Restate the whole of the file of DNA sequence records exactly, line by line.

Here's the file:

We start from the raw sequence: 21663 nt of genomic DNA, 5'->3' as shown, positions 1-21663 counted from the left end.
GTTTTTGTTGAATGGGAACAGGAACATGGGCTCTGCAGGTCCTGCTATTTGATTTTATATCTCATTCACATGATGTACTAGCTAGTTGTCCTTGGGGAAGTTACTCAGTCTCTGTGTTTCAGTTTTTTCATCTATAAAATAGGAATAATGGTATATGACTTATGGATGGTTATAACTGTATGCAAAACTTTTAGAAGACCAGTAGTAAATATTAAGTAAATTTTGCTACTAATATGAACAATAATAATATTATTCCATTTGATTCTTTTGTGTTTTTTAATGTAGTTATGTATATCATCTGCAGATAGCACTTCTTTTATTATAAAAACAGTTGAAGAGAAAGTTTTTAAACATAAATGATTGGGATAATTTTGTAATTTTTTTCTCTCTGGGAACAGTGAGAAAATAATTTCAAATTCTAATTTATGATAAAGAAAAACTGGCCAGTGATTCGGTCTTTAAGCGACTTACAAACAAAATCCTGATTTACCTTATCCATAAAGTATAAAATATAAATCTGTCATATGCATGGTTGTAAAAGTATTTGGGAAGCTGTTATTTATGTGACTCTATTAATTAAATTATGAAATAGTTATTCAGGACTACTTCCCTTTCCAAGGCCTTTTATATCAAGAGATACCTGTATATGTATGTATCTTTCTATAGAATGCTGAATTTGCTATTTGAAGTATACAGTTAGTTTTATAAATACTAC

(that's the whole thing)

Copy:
We start from the raw sequence: 21663 nt of genomic DNA, 5'->3' as shown, positions 1-21663 counted from the left end.
GTTTTTGTTGAATGGGAACAGGAACATGGGCTCTGCAGGTCCTGCTATTTGATTTTATATCTCATTCACATGATGTACTAGCTAGTTGTCCTTGGGGAAGTTACTCAGTCTCTGTGTTTCAGTTTTTTCATCTATAAAATAGGAATAATGGTATATGACTTATGGATGGTTATAACTGTATGCAAAACTTTTAGAAGACCAGTAGTAAATATTAAGTAAATTTTGCTACTAATATGAACAATAATAATATTATTCCATTTGATTCTTTTGTGTTTTTTAATGTAGTTATGTATATCATCTGCAGATAGCACTTCTTTTATTATAAAAACAGTTGAAGAGAAAGTTTTTAAACATAAATGATTGGGATAATTTTGTAATTTTTTTCTCTCTGGGAACAGTGAGAAAATAATTTCAAATTCTAATTTATGATAAAGAAAAACTGGCCAGTGATTCGGTCTTTAAGCGACTTACAAACAAAATCCTGATTTACCTTATCCATAAAGTATAAAATATAAATCTGTCATATGCATGGTTGTAAAAGTATTTGGGAAGCTGTTATTTATGTGACTCTATTAATTAAATTATGAAATAGTTATTCAGGACTACTTCCCTTTCCAAGGCCTTTTATATCAAGAGATACCTGTATATGTATGTATCTTTCTATAGAATGCTGAATTTGCTATTTGAAGTATACAGTTAGTTTTATAAATACTAC